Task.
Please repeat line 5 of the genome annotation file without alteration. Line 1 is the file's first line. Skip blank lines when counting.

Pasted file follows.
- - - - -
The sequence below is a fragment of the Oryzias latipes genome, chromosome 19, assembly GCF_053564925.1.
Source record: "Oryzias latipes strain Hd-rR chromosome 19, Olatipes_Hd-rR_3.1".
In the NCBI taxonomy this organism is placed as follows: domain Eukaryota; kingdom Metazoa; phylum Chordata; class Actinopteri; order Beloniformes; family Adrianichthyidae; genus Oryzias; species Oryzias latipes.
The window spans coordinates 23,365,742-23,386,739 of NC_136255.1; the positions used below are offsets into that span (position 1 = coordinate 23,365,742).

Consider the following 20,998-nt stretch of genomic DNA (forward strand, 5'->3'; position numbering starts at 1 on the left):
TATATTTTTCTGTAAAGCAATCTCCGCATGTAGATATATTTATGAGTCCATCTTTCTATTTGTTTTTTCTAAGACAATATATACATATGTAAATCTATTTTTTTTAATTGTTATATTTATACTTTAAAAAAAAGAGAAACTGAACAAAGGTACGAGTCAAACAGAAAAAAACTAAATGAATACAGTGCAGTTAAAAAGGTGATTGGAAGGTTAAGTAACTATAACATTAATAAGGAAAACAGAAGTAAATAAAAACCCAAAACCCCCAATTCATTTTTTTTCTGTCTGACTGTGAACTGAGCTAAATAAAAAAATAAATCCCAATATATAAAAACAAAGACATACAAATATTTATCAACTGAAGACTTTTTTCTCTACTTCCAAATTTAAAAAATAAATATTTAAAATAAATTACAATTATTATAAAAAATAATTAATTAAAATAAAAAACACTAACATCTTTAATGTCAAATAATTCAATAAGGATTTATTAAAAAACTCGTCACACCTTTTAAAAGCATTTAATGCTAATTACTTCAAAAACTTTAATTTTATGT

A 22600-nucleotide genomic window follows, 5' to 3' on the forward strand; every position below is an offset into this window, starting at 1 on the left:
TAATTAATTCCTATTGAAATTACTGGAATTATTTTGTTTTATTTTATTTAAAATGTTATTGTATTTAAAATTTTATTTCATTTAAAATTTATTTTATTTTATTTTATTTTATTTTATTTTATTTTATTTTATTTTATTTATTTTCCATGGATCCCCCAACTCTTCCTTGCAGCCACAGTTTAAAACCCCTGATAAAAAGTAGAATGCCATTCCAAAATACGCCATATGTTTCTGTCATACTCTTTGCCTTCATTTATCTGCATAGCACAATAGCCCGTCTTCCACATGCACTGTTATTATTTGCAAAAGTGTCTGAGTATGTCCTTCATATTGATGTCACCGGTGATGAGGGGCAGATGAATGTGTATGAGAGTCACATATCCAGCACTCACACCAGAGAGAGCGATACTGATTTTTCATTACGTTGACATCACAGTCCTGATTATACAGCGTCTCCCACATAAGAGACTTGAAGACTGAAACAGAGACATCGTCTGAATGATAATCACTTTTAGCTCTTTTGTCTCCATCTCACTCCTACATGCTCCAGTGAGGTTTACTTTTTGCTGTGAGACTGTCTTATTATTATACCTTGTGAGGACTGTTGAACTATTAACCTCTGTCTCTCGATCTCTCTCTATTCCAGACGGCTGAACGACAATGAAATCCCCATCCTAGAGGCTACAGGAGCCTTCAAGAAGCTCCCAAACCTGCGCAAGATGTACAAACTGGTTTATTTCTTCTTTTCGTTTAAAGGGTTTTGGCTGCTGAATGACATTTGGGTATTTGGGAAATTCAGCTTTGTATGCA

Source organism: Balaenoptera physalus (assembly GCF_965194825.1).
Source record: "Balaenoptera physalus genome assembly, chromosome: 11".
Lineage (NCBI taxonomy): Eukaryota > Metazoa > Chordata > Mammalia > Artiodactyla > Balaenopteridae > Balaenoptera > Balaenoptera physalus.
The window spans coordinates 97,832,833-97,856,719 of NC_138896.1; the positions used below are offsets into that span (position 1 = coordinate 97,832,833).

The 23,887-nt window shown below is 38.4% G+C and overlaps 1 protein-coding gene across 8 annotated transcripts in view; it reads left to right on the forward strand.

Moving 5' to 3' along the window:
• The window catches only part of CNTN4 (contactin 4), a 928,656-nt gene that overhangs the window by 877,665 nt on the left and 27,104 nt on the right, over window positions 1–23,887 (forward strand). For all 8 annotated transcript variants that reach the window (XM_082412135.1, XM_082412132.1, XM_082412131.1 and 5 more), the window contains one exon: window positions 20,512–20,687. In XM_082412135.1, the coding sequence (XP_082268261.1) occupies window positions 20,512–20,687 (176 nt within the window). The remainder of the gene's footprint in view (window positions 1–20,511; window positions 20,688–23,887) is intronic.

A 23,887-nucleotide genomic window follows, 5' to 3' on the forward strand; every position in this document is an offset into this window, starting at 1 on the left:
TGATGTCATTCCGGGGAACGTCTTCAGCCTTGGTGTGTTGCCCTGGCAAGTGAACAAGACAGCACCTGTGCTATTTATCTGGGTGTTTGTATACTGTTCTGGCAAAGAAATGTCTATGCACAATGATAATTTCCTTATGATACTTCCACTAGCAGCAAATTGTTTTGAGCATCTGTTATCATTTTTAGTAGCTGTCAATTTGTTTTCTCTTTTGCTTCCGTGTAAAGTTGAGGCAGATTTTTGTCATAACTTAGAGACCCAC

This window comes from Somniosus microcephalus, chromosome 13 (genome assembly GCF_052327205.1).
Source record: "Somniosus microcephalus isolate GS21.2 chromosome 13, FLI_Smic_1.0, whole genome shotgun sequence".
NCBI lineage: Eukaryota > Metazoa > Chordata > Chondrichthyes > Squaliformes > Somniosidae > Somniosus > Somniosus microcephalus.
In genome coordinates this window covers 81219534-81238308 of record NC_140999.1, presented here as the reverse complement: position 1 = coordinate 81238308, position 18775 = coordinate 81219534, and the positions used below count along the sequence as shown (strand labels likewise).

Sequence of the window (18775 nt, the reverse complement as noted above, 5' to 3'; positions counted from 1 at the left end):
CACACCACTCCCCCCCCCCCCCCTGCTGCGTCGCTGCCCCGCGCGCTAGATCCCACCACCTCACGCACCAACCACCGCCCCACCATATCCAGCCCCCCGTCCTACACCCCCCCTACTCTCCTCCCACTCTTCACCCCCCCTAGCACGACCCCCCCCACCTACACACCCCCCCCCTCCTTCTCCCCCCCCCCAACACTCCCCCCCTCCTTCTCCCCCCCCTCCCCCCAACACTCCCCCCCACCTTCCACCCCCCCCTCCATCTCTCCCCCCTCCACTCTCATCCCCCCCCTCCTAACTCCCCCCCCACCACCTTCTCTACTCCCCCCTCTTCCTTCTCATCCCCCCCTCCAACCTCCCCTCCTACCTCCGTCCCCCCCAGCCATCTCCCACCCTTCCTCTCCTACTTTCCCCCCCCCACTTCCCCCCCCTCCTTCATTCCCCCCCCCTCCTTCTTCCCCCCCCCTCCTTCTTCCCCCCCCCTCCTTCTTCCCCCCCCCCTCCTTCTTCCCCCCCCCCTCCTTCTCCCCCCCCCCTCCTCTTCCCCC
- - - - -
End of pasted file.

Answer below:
Consider the following 20,998-nt stretch of genomic DNA (forward strand, 5'->3'; position numbering starts at 1 on the left):